The fire fighter trainer simulates stored heat based on various parameters stored in the memory of the computer. There are various ways to simulate heat content. For instance, a theoretical model of the object parameters such as mass, surface area and material properties can be associated with each burner assembly. The computer determines reignition and flame magnitude as a function of the stored object parameters, the type and amount of fire suppressing agent and time.
Alternatively, in order to realistically provide a value of stored heat, a mass can be disposed adjacent to the burner assembly. A thermocouple can be disposed in contact with the mass. The mass can be a block of metal, for instance, or can be the burner itself. The thermocouple is in communication with the computer and is used to provide a real time value of stored heat in the mass.
The fire fighter trainer can also have a personal tracking device for determining a fire fighter trainer's position in the fire scenario. The tracking device can communicate with the control system to determine if the fire fighter would have been in danger or injured due to the fire and smoke. The tracking device is also important in terms of safety.
The present invention is also a method of training fire fighters. The method comprises the step of applying a fire suppressing agent to a burner assembly. Then, there is the step of automatically determining if a burning object simulated by the burner assembly would reignite based on application of fire suppressing agent and heat content parameters defining the simulated burning object. Preferably, the method includes the step of reigniting the burner. Preferably, the controlling step includes the step of measuring application of fire suppressing agent. Preferably, before the applying step, there is the step of inputting into a computer the heat content parameters of the simulated burning object.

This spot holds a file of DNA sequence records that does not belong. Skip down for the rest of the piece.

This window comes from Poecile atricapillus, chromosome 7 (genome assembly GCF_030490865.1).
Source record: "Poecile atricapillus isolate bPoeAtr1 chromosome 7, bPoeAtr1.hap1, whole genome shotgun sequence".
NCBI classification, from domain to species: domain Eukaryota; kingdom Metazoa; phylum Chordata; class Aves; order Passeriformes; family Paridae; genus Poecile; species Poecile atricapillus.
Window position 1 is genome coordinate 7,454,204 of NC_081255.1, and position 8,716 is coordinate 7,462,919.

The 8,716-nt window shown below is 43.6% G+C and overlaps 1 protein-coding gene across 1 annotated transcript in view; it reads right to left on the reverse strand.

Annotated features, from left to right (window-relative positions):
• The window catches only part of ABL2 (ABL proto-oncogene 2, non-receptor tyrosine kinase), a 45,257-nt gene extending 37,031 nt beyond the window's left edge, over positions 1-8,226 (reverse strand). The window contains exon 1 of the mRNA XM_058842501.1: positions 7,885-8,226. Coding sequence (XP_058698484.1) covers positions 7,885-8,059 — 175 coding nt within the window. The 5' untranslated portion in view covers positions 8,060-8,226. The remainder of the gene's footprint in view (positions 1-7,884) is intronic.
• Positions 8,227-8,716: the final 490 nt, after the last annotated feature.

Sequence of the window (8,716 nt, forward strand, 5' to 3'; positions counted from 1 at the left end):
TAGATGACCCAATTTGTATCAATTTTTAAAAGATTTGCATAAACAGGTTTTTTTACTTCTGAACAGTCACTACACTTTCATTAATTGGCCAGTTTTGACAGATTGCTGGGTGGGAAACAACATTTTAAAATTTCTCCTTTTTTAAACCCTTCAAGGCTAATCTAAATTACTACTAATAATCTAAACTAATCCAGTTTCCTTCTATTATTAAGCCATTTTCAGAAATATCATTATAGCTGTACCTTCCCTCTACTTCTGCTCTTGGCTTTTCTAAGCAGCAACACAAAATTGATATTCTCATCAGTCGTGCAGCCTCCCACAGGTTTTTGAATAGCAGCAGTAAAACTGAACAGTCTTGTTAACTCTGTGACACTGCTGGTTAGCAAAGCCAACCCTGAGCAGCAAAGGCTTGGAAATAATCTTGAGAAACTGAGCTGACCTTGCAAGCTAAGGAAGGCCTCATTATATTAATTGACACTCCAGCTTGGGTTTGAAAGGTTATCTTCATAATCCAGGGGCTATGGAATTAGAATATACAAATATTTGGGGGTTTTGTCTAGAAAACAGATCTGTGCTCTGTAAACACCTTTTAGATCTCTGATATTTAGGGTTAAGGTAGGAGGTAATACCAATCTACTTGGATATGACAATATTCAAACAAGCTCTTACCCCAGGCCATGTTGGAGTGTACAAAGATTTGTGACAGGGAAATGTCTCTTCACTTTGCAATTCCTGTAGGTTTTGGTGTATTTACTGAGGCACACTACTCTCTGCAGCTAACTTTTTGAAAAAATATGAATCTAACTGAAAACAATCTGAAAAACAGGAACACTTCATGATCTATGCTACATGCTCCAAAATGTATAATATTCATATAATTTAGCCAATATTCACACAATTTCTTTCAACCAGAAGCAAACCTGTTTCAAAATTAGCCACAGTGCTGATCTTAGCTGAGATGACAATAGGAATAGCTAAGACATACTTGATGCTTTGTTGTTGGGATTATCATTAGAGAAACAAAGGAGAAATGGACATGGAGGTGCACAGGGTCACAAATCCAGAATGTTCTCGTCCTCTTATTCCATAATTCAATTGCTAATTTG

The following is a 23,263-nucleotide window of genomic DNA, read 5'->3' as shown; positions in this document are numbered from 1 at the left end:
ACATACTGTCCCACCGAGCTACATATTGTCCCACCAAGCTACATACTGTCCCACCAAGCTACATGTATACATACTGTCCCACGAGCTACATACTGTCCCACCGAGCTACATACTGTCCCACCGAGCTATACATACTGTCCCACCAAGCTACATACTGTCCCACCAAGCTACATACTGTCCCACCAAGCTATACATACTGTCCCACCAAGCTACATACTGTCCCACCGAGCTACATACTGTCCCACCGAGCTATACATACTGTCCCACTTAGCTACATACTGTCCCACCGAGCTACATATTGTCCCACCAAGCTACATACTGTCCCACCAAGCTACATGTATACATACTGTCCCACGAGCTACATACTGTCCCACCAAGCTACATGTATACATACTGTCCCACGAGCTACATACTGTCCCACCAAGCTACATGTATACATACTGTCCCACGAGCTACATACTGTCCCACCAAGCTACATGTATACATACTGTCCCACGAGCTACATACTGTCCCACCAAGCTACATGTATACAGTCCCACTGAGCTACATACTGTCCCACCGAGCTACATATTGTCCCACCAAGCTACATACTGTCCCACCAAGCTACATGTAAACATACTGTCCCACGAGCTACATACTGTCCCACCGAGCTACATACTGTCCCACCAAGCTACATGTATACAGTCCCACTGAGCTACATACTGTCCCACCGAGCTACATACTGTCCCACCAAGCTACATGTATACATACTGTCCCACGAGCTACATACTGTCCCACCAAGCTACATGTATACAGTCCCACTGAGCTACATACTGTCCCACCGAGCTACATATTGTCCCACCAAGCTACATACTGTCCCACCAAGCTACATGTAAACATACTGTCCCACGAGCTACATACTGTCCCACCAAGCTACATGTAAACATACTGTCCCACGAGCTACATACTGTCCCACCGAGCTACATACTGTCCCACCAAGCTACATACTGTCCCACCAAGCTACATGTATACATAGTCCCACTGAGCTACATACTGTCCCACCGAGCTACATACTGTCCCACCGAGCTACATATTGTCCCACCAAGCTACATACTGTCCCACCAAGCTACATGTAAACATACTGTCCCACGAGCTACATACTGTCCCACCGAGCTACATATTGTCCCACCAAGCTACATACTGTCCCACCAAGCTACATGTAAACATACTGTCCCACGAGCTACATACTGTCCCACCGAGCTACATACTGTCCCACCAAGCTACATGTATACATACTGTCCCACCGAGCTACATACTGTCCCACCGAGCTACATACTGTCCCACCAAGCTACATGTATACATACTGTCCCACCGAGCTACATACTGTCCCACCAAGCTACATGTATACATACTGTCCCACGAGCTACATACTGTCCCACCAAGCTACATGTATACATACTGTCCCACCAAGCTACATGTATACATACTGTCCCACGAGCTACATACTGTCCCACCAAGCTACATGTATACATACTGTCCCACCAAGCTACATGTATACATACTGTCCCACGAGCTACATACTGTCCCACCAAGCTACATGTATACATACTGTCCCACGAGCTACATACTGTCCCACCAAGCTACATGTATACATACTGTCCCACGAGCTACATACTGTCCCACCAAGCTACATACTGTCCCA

In the accompanying drawings, the preferred embodiment of the invention and preferred methods of practicing the invention are illustrated in which:
FIG. 1 is a schematic representation showing the fire fighter trainer.
FIG. 2 is a schematic representation showing the fire suppressant catchment assembly.
FIG. 3 is a schematic representation showing firemen using the fire fighter trainer.
FIG. 4 is a schematic representation showing the burner with an adjacent mass for determining heat content.
FIG. 5 is a schematic representation showing inputs and outputs of the reignition control.
FIG. 6 is a schematic representation showing the inputs and outputs of the fireman down control.
FIG. 7 is a schematic representation showing the personal tracking device.
Referring now to the drawings wherein like reference numerals refer to similar or identical parts throughout the several views, and more specifically to FIG. 1 thereof, there is shown a fire fighter trainer 10. The fire fighter trainer 10 is used to train fire fighters to extinguish a simulated fire. The fire fighter trainer 10 includes a burner assembly 12 for providing fire and means 14 for detecting application of fire suppressing agent or surrogate suppressing agent. The detecting means 14 is disposed adjacent to the burner assembly 12, such as below it. The fire fighter trainer 10 also includes a control system 16 for controlling the burner 12 depending on a signal from the detecting means 14. The control system 16 comprises means for determining if a burning object simulated by the burner assembly would reignite based on application of fire suppressing agent and parameters defining a simulated burning object. The control system 16 is in communication with the detecting means 14 and the burner assembly 12. Preferably, the control means comprises means for reigniting the burner assembly 12 based on a determination by the determining means. Alternatively, the determining means can record that reignition would have occurred without reigniting the burner assembly. In this manner, the danger associated with reignition is avoided while a determination if reignition would have occurred can be recorded for training purposes. The burner assembly 12 can also be controlled to provide a preflash.